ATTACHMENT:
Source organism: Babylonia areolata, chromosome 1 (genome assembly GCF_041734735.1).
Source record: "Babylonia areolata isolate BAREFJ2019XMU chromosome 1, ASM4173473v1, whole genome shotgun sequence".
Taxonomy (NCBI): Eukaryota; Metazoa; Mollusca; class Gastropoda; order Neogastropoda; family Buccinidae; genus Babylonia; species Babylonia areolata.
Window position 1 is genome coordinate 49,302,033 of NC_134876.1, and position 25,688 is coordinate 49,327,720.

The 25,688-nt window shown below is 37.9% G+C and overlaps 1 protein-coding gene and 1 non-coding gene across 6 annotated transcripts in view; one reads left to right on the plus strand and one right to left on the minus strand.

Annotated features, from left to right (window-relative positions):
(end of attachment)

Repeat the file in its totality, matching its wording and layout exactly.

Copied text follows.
Source organism: Babylonia areolata, chromosome 1 (genome assembly GCF_041734735.1).
Source record: "Babylonia areolata isolate BAREFJ2019XMU chromosome 1, ASM4173473v1, whole genome shotgun sequence".
Taxonomy (NCBI): Eukaryota; Metazoa; Mollusca; class Gastropoda; order Neogastropoda; family Buccinidae; genus Babylonia; species Babylonia areolata.
Window position 1 is genome coordinate 49,302,033 of NC_134876.1, and position 25,688 is coordinate 49,327,720.

The 25,688-nt window shown below is 37.9% G+C and overlaps 1 protein-coding gene and 1 non-coding gene across 6 annotated transcripts in view; one reads left to right on the plus strand and one right to left on the minus strand.

Annotated features, from left to right (window-relative positions):